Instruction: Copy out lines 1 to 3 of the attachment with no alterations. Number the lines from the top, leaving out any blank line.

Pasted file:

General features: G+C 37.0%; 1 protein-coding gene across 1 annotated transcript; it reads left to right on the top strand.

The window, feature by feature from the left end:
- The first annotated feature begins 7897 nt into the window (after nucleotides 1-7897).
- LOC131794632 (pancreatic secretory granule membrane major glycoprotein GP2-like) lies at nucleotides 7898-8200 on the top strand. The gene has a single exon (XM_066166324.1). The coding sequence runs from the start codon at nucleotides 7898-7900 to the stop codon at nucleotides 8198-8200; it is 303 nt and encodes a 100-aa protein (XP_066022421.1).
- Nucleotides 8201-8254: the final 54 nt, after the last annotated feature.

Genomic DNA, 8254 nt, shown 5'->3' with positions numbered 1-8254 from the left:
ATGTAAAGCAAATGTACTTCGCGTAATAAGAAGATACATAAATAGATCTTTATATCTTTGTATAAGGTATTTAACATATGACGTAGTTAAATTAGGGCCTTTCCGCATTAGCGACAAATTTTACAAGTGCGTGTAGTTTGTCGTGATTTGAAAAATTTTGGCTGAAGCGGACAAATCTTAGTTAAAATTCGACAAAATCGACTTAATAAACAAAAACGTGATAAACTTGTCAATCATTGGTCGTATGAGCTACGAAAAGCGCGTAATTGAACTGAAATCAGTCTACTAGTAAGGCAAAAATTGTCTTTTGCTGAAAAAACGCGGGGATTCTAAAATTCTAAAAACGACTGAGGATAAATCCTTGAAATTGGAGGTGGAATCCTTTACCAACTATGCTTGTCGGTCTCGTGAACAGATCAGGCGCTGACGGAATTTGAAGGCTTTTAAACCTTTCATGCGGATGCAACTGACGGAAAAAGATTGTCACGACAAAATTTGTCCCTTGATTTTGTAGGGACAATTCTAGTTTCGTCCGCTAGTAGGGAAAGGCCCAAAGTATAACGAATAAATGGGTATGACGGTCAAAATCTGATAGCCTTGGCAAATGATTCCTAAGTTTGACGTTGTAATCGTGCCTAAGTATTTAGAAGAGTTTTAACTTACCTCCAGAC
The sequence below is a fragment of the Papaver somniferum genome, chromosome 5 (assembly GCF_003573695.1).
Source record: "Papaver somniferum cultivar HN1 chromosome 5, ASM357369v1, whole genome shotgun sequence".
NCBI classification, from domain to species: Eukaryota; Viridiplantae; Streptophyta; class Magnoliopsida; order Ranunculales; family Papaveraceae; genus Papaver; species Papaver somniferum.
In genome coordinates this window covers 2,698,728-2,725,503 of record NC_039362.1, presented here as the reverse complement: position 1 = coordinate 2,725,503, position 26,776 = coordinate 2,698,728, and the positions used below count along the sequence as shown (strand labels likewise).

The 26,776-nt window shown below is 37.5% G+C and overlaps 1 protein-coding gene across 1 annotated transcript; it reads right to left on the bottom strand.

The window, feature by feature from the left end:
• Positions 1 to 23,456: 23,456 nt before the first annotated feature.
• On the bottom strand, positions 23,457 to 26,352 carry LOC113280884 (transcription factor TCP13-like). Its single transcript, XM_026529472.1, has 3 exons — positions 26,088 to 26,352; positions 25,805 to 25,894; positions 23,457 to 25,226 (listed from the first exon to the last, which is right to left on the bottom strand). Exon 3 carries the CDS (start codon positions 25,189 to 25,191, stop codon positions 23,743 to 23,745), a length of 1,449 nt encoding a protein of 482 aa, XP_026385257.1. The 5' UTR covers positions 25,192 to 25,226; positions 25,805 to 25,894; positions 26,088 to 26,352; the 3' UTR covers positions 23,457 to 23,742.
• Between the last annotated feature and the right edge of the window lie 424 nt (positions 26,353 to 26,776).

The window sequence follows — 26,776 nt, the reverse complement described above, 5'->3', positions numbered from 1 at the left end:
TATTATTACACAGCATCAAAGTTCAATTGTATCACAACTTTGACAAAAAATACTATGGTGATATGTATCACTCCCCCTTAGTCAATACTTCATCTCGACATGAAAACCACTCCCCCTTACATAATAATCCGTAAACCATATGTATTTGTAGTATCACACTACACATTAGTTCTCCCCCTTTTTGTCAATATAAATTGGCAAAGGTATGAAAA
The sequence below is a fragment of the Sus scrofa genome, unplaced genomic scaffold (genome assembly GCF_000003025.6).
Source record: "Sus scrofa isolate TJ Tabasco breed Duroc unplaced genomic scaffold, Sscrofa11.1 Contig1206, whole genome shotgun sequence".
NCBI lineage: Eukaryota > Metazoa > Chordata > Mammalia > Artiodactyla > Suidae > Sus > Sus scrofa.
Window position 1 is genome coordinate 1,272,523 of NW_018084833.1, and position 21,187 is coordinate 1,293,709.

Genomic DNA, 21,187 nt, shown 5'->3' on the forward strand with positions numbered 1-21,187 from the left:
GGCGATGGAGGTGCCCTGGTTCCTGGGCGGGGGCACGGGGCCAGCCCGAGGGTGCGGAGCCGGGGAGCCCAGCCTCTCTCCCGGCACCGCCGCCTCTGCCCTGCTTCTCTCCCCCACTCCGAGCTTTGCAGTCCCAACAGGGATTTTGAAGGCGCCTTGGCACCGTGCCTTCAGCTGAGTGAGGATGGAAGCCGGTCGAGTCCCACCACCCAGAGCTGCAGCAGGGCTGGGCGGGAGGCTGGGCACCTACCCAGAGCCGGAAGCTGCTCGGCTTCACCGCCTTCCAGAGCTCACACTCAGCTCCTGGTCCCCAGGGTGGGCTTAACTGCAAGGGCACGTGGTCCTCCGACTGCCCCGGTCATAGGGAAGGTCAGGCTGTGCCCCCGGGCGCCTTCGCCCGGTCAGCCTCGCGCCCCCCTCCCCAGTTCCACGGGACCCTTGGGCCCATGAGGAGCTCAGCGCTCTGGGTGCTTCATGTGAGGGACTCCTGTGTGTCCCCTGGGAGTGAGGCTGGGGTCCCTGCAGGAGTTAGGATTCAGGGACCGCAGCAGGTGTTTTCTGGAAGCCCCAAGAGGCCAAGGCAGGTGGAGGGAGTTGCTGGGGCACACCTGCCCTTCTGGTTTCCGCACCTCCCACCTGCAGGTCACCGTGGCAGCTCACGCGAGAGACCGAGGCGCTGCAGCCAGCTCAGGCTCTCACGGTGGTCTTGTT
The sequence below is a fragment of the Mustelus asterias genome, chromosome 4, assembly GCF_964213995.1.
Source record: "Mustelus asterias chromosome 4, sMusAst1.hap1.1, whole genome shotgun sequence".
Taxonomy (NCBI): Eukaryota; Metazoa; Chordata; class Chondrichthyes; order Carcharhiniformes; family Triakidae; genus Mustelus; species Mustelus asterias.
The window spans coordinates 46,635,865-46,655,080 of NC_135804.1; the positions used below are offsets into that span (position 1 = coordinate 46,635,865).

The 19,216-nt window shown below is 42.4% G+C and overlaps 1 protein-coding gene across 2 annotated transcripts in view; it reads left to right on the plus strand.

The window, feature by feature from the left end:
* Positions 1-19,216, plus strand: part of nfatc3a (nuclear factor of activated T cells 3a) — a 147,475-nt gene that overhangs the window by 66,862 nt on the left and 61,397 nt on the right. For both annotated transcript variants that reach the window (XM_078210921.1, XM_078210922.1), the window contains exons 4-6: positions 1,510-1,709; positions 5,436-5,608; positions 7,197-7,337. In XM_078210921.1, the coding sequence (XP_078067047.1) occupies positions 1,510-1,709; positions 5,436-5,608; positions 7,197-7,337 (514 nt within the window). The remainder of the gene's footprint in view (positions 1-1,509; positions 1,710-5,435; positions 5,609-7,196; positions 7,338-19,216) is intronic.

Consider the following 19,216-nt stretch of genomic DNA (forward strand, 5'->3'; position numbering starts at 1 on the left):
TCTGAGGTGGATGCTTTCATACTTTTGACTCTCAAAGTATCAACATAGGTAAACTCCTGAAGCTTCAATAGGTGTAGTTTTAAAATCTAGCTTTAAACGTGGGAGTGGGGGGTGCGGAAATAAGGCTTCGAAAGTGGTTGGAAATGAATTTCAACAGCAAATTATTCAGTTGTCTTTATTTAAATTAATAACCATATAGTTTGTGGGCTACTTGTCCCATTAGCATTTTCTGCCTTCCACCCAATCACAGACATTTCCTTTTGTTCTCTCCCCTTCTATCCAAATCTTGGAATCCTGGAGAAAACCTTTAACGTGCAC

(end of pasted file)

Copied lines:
General features: G+C 37.0%; 1 protein-coding gene across 1 annotated transcript; it reads left to right on the top strand.

The window, feature by feature from the left end:
- The first annotated feature begins 7897 nt into the window (after nucleotides 1-7897).